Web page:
- Date: Thursday, May 29, 2008 -- 10pm
- Location: Somerville, MA
- Kitchen: Matty's Apartment
- Dining Companion: Matty
- Recipe Rating: B+
I am trying to make some progress on the Relishes, Chutneys, Pickles, and Preserves section of The Book, so I made this recipe last week. I have trouble getting too terribly excited about chutneys. Typically what happens is that I make some chutney, we have it with whatever we are eating for dinner, and then it sits untouched in the fridge. Under normal circumstances I would wait until I really needed a chutney before making one, and then perhaps it would get eaten. But book-cooking doesn't always go like that... So is this chutney currently rotting in the fridge? Well, yes. Was it tasty? Well, yes. If you are in the market for a chutney, this one is pretty good. Red peppers and dried apricots initially seemed like an odd combination to me, but it worked quite well. I found the balance of ingredients also to be nice. Often chutneys go a little overboard with the vinegar (yes, they should be vinegary, but there is a limit...). This one had a nice, pronounced, vinegar flavor, without it being too much. Further, this was quite simple to make. I don't feel too motivated to eat this straight out of the bowl, but if I needed a chutney, this is probably the one I would make.
The recipe is here.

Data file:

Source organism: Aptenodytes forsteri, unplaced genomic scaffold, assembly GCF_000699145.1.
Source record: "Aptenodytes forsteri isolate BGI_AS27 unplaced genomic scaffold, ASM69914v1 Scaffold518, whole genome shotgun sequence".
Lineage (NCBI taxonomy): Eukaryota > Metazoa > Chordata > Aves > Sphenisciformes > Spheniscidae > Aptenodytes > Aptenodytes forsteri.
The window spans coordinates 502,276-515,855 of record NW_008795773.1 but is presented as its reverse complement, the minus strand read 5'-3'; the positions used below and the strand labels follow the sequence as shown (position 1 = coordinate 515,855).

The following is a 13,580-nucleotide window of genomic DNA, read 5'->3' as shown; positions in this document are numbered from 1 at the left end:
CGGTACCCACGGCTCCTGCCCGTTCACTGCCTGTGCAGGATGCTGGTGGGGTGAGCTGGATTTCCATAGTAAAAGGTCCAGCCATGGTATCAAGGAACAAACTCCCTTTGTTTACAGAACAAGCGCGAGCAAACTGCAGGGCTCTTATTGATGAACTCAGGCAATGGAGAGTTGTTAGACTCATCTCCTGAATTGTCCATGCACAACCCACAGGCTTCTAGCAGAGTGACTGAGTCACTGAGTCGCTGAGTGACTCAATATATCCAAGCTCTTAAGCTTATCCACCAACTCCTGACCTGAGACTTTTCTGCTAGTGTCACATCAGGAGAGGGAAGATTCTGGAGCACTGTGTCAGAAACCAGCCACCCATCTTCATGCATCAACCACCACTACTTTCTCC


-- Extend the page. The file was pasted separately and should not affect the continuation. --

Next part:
Tonight I went to a conference banquet dinner. In and of itself this is pretty unremarkable. Most conferences in math include some sort of big dinner thing, and I have been to lots and lots of them. This one was different though. I wasn't there as a mathematician. I was there as a date! My special gentleman spoke at a conference at Brandeis this week, and tonight I joined him at the conference dinner. While he is also a mathematician, we are in different fields, so our mathematical crowds are somewhat disjoint. Often friends of mine will bring their significant others to these things and I always wonder what that must be like -- to be the one person who hardly knows anyone in a room full of mathematicians who have worked together for years. Mathematicians have this reputation for being strange and socially awkward. I won't claim that there is no truth to this, but whatever social awkwardness there is tends to be very good-natured. In particular, mathematicians are generally very accepting people. However, that is often paired with a shyness towards strangers that might come across as dismissal. So it has often occurred to me that it must be hard to be a stranger in a big crowd of mathematicians. I didn't really get the full experience tonight though -- I knew a reasonable percentage of the people there (and, of course, I am a mathematician myself...). My special gentleman would also argue that the low dimensional topology crowd is unusually friendly, and perhaps that is true. So although I had a nice time at the dinner, maybe my experience wasn't representative of the usual math banquet date!